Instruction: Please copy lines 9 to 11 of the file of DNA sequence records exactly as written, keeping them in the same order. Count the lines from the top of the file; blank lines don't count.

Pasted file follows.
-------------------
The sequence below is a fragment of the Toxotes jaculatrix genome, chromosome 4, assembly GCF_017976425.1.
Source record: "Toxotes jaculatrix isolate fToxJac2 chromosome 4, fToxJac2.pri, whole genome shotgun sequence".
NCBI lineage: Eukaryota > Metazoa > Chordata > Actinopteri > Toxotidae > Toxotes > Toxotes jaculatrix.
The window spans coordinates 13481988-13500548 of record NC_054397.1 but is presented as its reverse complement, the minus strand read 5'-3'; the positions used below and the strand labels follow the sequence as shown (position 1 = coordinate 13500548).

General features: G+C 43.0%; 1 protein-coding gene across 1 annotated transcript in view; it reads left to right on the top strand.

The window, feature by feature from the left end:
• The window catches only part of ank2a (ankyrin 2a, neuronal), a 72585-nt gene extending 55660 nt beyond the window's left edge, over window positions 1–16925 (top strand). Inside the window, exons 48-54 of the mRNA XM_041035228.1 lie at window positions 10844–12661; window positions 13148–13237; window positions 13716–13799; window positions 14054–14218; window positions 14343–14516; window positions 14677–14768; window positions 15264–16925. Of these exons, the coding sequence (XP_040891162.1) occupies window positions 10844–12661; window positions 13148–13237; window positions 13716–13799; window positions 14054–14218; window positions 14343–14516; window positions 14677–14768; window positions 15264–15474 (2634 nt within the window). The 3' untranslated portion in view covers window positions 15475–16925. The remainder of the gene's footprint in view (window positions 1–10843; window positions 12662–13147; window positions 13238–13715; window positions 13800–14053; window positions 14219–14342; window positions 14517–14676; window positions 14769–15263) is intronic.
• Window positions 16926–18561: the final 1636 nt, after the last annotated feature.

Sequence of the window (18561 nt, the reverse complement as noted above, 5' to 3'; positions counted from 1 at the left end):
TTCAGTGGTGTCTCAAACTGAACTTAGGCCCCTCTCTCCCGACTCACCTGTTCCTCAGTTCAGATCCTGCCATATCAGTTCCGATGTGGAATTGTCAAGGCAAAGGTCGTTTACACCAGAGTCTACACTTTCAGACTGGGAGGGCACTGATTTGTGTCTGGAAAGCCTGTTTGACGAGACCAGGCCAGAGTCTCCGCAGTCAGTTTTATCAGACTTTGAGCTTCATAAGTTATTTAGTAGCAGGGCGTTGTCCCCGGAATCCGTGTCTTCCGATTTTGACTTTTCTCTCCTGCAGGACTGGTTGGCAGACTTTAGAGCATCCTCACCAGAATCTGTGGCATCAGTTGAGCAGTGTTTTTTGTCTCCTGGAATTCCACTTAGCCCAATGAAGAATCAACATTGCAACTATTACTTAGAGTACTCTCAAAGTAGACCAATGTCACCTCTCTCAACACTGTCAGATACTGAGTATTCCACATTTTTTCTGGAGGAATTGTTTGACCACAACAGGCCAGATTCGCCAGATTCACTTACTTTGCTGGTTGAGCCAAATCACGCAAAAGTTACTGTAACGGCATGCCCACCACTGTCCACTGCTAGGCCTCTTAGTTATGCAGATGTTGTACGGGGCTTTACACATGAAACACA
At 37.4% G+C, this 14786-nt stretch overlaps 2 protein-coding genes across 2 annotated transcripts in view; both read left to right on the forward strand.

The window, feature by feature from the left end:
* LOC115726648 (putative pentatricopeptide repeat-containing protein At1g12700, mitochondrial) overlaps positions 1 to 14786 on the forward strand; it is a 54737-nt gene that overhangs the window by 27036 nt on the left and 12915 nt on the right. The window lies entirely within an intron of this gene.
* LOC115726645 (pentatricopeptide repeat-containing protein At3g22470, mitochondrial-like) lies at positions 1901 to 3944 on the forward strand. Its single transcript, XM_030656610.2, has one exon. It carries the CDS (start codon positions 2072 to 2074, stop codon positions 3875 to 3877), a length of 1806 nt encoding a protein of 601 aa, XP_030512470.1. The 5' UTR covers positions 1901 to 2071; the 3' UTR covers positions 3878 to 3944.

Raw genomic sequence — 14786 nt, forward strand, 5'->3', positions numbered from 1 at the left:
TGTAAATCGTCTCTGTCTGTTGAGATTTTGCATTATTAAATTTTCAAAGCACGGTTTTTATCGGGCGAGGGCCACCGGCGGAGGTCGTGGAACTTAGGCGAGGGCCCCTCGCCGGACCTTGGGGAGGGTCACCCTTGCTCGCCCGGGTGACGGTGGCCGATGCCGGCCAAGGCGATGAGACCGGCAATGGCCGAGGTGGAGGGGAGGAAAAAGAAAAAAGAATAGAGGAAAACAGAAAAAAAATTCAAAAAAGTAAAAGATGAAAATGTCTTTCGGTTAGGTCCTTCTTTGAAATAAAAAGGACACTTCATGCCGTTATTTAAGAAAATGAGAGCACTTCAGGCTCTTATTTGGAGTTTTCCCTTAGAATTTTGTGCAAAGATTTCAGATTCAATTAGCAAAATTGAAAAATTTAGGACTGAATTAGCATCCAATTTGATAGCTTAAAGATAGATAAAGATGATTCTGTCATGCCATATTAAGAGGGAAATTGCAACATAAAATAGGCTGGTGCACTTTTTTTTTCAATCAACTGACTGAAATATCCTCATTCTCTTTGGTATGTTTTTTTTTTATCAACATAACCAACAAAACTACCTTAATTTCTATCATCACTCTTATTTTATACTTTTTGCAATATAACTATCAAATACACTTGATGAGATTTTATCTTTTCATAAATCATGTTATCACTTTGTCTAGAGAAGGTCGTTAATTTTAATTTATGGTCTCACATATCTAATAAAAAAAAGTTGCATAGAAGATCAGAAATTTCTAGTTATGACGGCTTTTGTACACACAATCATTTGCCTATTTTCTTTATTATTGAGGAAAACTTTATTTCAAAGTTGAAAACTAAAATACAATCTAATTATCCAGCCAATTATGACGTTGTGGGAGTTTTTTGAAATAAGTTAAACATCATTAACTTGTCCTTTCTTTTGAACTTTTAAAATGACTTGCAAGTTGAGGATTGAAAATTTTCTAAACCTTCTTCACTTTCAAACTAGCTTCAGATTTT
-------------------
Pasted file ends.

Sequence of the window (18561 nt, the reverse complement as noted above, 5' to 3'; positions counted from 1 at the left end):
TTCAGTGGTGTCTCAAACTGAACTTAGGCCCCTCTCTCCCGACTCACCTGTTCCTCAGTTCAGATCCTGCCATATCAGTTCCGATGTGGAATTGTCAAGGCAAAGGTCGTTTACACCAGAGTCTACACTTTCAGACTGGGAGGGCACTGATTTGTGTCTGGAAAGCCTGTTTGACGAGACCAGGCCAGAGTCTCCGCAGTCAGTTTTATCAGACTTTGAGCTTCATAAGTTATTTAGTAGCAGGGCGTTGTCCCCGGAATCCGTGTCTTCCGATTTTGACTTTTCTCTCCTGCAGGACTGGTTGGCAGACTTTAGAGCATCCTCACCAGAATCTGTGGCATCAGTTGAGCAGTGTTTTTTGTCTCCTGGAATTCCACTTAGCCCAATGAAGAATCAACATTGCAACTATTACTTAGAGTACTCTCAAAGTAGACCAATGTCACCTCTCTCAACACTGTCAGATACTGAGTATTCCACATTTTTTCTGGAGGAATTGTTTGACCACAACAGGCCAGATTCGCCAGATTCACTTACTTTGCTGGTTGAGCCAAATCACGCAAAAGTTACTGTAACGGCATGCCCACCACTGTCCACTGCTAGGCCTCTTAGTTATGCAGATGTTGTACGGGGCTTTACACATGAAACACA
At 37.4% G+C, this 14786-nt stretch overlaps 2 protein-coding genes across 2 annotated transcripts in view; both read left to right on the forward strand.